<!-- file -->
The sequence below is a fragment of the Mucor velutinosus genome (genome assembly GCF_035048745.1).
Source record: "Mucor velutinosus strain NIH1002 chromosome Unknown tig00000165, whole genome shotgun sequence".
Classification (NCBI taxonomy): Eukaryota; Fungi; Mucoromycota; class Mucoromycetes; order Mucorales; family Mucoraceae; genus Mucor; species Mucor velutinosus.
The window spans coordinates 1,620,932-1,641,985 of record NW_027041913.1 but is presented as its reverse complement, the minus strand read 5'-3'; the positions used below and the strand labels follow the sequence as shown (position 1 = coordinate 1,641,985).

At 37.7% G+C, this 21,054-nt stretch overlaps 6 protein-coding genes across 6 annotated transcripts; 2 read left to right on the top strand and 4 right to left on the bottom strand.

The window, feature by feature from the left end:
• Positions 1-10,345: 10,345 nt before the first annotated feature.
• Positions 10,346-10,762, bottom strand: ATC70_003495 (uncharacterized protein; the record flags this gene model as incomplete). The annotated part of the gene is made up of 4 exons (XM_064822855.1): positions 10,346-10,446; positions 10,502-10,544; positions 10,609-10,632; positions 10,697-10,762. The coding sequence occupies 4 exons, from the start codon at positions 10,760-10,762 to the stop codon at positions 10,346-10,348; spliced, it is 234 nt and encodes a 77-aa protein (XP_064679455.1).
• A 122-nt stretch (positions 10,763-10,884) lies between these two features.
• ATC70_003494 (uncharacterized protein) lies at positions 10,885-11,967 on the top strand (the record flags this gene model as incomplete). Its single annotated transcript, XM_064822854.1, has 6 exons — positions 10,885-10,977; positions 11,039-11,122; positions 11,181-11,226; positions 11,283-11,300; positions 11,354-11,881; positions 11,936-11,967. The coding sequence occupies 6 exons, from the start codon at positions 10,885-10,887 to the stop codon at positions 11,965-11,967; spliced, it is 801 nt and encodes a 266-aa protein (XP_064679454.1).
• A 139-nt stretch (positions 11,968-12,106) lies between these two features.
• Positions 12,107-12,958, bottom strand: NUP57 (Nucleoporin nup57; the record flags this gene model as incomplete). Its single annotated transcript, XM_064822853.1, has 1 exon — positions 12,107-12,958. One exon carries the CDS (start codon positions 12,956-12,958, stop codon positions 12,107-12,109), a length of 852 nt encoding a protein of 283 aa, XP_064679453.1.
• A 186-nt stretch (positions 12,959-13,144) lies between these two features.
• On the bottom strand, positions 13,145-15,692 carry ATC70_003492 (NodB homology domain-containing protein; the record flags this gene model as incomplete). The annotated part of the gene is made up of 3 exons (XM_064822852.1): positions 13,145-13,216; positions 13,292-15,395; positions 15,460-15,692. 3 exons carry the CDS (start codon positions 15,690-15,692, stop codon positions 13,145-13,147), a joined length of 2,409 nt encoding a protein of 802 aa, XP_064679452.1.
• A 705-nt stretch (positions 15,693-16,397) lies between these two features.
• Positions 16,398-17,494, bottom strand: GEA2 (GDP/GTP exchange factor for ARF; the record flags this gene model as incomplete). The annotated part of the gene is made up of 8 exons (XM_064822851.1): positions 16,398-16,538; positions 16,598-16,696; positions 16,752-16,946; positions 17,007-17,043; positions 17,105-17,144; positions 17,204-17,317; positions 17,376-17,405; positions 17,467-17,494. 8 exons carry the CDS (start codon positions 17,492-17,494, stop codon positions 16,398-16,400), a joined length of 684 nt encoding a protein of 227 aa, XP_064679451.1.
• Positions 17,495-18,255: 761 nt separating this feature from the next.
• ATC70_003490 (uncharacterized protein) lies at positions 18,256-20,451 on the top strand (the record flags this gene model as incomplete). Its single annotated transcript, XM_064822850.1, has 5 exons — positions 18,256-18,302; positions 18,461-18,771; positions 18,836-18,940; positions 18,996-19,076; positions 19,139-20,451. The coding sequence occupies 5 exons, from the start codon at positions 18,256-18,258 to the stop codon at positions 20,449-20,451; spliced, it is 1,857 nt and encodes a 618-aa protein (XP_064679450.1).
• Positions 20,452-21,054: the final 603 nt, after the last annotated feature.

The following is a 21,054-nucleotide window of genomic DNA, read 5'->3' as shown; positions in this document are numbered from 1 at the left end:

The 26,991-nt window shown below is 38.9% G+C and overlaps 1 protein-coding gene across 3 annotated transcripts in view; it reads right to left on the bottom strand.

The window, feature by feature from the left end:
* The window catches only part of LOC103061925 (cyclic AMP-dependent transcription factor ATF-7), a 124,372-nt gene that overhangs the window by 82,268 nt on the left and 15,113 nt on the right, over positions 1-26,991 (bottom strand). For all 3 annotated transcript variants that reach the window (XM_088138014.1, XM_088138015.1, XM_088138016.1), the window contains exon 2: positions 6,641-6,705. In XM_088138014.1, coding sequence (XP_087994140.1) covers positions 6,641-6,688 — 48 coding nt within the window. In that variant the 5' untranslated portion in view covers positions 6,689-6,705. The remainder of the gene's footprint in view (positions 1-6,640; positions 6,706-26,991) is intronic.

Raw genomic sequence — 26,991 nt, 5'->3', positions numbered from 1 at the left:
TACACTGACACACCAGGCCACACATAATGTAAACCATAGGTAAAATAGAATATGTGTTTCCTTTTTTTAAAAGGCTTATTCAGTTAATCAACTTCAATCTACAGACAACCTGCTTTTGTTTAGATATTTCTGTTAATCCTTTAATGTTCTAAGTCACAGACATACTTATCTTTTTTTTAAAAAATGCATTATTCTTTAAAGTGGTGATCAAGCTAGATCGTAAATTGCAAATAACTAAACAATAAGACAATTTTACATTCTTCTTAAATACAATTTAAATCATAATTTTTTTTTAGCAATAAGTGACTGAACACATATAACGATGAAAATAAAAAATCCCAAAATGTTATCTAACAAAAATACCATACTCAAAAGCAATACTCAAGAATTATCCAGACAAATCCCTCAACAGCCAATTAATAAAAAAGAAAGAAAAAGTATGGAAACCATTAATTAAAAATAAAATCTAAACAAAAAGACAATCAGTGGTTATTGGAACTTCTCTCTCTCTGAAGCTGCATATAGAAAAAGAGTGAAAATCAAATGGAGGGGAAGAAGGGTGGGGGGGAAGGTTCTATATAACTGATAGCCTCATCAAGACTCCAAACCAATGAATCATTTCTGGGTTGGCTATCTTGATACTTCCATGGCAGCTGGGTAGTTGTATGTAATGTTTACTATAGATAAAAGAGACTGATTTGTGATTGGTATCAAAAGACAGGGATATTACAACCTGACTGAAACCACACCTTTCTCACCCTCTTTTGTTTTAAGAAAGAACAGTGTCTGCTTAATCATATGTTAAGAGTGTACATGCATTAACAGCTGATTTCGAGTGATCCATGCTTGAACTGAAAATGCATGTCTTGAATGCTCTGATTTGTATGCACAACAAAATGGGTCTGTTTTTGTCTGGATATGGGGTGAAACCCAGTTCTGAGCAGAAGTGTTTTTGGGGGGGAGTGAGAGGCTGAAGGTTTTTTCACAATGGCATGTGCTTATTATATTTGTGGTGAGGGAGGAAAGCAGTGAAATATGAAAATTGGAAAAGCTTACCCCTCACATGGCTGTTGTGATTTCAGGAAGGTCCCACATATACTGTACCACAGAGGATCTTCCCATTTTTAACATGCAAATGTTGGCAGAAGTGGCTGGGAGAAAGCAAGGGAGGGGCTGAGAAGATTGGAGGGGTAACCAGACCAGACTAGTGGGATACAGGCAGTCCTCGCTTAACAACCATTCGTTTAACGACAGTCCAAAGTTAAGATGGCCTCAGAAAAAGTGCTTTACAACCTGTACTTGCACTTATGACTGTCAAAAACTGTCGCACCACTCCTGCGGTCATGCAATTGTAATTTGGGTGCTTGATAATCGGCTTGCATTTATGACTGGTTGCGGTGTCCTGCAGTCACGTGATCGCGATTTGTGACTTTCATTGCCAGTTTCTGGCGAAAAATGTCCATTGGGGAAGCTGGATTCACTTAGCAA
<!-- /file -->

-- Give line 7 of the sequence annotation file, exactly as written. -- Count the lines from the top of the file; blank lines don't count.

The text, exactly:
• Positions 1-10,345: 10,345 nt before the first annotated feature.